John PICKARD (b. 1963)
The Gardener of Aleppo (2016) for flute, viola and harp [11.08]
Daughters of Zion (2016) for mezzo-soprano and chamber ensemble [8.06]
Snowbound (2010) for bass clarinet, cello and piano [10.16]
Serenata concertata (1984) for flute and chamber ensemble [20.35]
Three Chicken Studies (2008) for solo oboe [4.26]
The Phagotus of Afranio (1992) for bassoon and piano [10.26]
Ghost-Train (2016) for chamber ensemble [12.40]
Susan Bickley (mezzo-soprano)
Nash Ensemble/Martyn Brabbins
rec. 2018, All Saints’ Church, East Finchley, London
BIS BIS2461 SACD [79.22]
The welcome commitment of the Swedish BIS label to the music of the British composer John Pickard continues with this encyclopaedic survey of some of his chamber works written over the last thirty years, to supplement earlier releases featuring his symphonies and orchestral works, many of which I have welcomed in earlier reviews on this site. And the range of pieces on this very well-filled SACD is indeed impressive.
The first two pieces both take their inspiration from political events in the contemporary Middle East. The Gardener of Aleppo describes the tragic fate of the owner of a garden centre in that unfortunate city who attempted to defy the ravages of the Syrian civil war by his love of horticulture – indeed, echoing Voltaire, the cultivation of his own garden – and his consequent death. Daughters of Zion takes a longer historical perspective, setting a poem by Gavin D’Costa which laments the travails of Israel’s women over the generations from Bibilical times to the Holocaust and beyond. Both are clearly heartfelt testimonials to their subject, and perhaps more importantly both are also undoubtedly music of stature. The Gardener of Aleppo, scored for the Debussian combination of flute, harp and viola, transcends its pastoral atmosphere to become a real protest against the inhumanity of war and conflict without straining the bounds of scale. The more obviously histrionic vocal work (where the vocal line evokes the style of the blues in Tippett’s Third Symphony) similarly packs a solid emotional charge and the downbeat ending is most affecting. It is sung with passion by Susan Bickley (although one needs the text provided in the booklet) and the players of the Nash Ensemble respond with clear sympathy both to the music and to its genesis. It is not perhaps on the same level as the other songs by Pickard heard in a Toccata release in 2018, but then those recordings were something very special.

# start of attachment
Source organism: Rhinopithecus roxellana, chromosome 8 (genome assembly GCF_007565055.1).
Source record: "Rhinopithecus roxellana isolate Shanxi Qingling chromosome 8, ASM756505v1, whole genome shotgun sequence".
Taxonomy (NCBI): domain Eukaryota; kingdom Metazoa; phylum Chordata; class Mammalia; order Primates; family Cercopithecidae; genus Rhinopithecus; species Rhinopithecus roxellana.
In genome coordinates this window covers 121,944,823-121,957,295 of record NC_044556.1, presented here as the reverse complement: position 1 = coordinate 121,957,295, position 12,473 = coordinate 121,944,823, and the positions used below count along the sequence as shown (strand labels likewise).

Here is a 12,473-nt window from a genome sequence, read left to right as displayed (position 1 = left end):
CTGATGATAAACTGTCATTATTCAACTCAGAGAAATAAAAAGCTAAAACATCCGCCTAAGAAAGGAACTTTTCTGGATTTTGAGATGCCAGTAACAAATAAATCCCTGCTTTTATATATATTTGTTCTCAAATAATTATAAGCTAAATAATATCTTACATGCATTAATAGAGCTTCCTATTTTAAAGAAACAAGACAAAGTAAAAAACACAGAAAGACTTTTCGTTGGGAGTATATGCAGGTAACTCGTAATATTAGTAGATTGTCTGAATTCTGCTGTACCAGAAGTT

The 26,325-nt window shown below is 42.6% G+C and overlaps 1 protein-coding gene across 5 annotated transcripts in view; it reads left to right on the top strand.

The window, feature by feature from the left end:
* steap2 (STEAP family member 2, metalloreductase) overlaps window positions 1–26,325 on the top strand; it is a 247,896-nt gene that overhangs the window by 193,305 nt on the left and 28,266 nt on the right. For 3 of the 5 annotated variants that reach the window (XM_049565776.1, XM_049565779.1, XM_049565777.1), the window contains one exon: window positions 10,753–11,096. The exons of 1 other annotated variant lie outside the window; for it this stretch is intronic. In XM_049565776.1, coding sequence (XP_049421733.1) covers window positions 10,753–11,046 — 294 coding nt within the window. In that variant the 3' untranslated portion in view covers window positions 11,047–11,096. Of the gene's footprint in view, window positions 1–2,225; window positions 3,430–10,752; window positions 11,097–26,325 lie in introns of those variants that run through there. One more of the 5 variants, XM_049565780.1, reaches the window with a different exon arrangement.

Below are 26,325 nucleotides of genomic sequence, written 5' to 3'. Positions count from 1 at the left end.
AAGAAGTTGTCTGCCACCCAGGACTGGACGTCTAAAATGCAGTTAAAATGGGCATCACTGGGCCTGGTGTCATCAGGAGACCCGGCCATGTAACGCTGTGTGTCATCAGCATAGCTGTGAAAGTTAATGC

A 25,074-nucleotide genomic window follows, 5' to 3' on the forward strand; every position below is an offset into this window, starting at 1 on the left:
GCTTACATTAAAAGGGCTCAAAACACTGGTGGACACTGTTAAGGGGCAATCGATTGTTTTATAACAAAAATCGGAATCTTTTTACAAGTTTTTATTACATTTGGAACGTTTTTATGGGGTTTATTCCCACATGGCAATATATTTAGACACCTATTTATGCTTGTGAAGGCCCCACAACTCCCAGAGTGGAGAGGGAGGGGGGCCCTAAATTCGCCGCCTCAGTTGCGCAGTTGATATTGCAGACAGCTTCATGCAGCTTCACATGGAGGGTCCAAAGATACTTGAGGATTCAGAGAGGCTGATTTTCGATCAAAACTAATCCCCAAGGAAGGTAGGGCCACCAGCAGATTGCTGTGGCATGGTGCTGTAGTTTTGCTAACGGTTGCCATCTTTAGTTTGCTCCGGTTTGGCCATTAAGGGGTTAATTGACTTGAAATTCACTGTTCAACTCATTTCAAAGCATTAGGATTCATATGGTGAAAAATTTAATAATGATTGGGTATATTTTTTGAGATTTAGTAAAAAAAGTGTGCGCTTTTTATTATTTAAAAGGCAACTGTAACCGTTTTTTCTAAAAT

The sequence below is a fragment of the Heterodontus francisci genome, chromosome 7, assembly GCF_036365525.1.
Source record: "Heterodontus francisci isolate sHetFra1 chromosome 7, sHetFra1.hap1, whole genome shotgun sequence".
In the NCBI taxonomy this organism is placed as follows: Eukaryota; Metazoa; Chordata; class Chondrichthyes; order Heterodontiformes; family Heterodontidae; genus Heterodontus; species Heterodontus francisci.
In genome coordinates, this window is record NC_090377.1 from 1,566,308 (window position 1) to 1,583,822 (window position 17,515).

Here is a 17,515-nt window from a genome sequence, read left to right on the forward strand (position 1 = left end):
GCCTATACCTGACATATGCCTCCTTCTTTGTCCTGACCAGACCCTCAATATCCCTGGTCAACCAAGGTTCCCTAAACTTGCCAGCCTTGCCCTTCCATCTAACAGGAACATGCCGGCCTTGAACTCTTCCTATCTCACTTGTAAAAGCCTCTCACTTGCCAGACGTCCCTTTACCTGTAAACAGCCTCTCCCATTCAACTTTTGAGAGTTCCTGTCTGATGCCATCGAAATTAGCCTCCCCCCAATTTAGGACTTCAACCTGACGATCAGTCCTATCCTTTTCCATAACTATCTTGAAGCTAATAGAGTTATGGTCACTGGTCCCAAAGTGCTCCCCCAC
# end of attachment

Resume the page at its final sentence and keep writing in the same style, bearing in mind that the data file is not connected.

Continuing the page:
We are suddenly transported back thirty years with the performance of the composer’s first ever commissioned work, a sextet for flute (with additional player in the wings, here supplied by double tracking), clarinet and piano quartet, which has no extra-musical associations whatsoever. It is easy with the benefit of hindsight to discern elements in the music which anticipate the later development of the composer to such works as Tenebrae and the Gaia Symphony, although whether these signposts would have been so readily recognisable at the time might be doubted. Nonetheless the three movements have a sense of atmosphere which reflect Pickard’s then-recent studies with William Mathias, and have a pastoral charm that sometimes rises to greater heights. This delicate work is preceded by the much darker Snowbound written during the winter of 2010 when the composer was confined to his house by a snowfall, and its dark colouring for bass clarinet, cello and piano recalls the textures of his Tenebrae written the year earlier.
In his Tenebrae Pickard also explored the resonant capabilities of the subterranean double-bass clarinet, and this instrument surfaces from the depths again in his Ghost-Train, an entirely humorous survey of the fairground ride which he recalls with some sense of disillusionment and disappointment from his childhood experiences (his booklet notes with this issue are, as always with this writer, a model of approachability and good-natured self-deprecation). The music is basically a sort of dance of death, a series of variations on the Gregorian plainchant Dies irae which not only cuts loose from its origins in a manner that recalls Rachmaninov in his Paganini Rhapsody but then reaches out to the witches’ sabbath from Berlioz’s Symphonie fantastique. Its perpetuum mobile conclusion certainly brought a smile to my face. So too did the three brief portrayals of the composer’s chickens enshrined in the Three Chicken Studies for the solo oboe of Gareth Hulse. I had never thought of chickens as birds of great capacity either mentally or emotionally; but Pickard obviously regards them with affection. And in Laying, the longest of the three movements even though less than two minutes in duration, he succeeds in casting their activities in a slightly wistful light.